(Latin: taper)

The base unit of luminous intensity in the International System of Units that is equal to the luminous intensity in a given direction of a source which emits monochromatic radiation of frequency and has a radiant intensity in that direction of watt per unit solid angle; abbreviation cd and also called a candle.
candle (s) (noun), candles (pl)
1. A molded piece of wax, tallow, or other fatty substance, usually cylindrical in shape, encasing a wick that is burned to provide light: Before the days of gas and electricity, candles were the main sources of light at night.
2. A unit of luminous intensity, defined as a fraction of the luminous intensity of a group of 45 carbon-filament lamps; used from 1909 to 1948 as the international standard.
3. Etymology: from Ole English candel, early church-word borrowing from Latin candela, "a light, a torch"; from candere, "to shine".

Candles were unknown in ancient Greece where oil lamps were used, but they were common from early times among Romans and Etruscans.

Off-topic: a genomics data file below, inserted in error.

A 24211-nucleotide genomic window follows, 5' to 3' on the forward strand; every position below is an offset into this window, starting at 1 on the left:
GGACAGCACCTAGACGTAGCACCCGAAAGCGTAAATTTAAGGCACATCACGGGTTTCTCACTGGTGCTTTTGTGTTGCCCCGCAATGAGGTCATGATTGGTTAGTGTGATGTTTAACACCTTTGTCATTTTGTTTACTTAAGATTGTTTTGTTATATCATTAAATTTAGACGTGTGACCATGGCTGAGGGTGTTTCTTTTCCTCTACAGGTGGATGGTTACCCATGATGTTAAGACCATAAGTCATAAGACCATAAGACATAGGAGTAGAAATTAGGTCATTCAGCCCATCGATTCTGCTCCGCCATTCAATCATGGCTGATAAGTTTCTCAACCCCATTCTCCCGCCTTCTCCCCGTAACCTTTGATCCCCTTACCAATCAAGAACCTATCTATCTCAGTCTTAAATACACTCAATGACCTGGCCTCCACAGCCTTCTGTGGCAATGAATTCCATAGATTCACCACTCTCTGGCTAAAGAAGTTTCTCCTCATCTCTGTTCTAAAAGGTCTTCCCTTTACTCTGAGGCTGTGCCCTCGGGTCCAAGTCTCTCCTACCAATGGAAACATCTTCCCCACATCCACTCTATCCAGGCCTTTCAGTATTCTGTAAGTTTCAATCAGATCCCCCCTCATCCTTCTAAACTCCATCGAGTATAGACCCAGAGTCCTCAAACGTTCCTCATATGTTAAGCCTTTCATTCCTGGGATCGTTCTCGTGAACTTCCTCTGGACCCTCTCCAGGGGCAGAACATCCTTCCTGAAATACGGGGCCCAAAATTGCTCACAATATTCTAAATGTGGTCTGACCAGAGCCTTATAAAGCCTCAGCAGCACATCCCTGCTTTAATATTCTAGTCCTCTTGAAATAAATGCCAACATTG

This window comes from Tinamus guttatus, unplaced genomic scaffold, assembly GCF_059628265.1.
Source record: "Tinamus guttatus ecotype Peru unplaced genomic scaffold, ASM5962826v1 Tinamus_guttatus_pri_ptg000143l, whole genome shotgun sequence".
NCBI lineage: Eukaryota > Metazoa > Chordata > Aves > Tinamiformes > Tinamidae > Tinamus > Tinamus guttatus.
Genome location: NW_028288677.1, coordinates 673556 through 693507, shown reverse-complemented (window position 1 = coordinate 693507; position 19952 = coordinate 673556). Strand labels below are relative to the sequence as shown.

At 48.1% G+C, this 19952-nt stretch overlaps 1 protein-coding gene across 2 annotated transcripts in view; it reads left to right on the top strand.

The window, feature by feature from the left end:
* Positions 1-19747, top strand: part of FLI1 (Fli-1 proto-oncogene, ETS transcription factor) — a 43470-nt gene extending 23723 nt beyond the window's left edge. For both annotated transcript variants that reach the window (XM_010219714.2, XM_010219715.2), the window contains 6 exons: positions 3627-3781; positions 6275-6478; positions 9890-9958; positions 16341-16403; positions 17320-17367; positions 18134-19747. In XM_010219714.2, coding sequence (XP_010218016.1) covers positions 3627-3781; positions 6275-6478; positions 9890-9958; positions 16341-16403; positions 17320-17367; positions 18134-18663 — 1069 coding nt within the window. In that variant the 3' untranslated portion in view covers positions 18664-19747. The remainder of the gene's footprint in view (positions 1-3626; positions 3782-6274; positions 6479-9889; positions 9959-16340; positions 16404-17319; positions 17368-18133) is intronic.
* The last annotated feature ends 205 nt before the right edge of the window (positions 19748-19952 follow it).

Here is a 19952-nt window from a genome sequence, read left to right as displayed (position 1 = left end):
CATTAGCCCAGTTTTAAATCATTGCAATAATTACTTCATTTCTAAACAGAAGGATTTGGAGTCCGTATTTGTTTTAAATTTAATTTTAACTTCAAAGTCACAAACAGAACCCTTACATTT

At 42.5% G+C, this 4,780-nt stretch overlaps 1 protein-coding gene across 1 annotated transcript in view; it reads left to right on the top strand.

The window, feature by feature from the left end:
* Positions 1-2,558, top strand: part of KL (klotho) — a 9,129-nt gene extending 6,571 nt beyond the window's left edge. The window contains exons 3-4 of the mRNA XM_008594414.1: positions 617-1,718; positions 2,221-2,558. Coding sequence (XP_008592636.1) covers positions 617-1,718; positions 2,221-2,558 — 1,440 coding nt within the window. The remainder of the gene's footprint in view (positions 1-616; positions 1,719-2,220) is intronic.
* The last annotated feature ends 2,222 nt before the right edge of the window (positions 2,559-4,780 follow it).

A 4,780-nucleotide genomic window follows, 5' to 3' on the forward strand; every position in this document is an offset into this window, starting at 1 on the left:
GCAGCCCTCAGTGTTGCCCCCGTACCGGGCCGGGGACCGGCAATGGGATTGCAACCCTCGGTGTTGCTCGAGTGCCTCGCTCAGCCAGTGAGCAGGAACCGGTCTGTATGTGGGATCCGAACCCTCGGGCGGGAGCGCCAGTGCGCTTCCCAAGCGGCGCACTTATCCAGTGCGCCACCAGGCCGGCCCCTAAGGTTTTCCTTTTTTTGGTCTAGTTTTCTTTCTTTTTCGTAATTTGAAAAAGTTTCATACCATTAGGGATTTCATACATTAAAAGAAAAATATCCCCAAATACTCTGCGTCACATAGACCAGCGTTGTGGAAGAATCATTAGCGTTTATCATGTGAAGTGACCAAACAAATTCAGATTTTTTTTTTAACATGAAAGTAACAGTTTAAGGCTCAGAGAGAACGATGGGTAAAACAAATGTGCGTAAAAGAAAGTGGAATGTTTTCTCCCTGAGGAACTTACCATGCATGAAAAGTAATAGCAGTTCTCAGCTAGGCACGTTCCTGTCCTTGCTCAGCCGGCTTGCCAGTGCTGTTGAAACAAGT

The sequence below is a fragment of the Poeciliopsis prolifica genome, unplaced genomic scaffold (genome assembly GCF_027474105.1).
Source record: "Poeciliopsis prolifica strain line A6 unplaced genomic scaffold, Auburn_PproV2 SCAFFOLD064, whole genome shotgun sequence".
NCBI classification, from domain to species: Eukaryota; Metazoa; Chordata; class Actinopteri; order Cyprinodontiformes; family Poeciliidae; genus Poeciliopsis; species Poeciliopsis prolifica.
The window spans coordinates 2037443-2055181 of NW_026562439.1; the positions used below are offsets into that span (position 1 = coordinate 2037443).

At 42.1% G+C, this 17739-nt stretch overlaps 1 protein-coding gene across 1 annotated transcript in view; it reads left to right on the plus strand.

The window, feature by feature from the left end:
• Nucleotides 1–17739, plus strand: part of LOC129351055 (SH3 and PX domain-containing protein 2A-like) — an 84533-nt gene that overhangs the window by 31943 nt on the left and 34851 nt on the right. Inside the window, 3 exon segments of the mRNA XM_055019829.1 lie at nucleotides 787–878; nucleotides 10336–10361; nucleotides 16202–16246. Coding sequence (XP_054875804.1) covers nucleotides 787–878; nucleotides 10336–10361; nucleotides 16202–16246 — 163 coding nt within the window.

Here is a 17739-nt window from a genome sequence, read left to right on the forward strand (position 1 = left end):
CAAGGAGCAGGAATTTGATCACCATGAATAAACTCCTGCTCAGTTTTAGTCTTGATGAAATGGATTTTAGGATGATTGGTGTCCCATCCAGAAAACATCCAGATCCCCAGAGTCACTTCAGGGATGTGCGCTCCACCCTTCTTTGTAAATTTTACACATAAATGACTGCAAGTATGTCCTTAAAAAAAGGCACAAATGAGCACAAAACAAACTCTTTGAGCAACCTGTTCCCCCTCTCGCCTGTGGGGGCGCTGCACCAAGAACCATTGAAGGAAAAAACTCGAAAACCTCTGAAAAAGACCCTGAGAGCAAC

candle light
1. The light that a burning candle provides.
2. Illumination from a candle or candles.
3. Dusk; twilight; the time to light a candle.
candlepower, candle power
Luminous intensity measured in candelas.
Someone who examines by holding between the eye and a light; especially, to test (eggs) in this way for staleness, blood clots, fertility, and growth.
footcandle, foot candle
Illumination or brightness equivalent to one lumen per square foot; replaced in the SI system by the candela; or the luminous intensity, in a given direction, of a source that emits monochromatic radiation of frequency.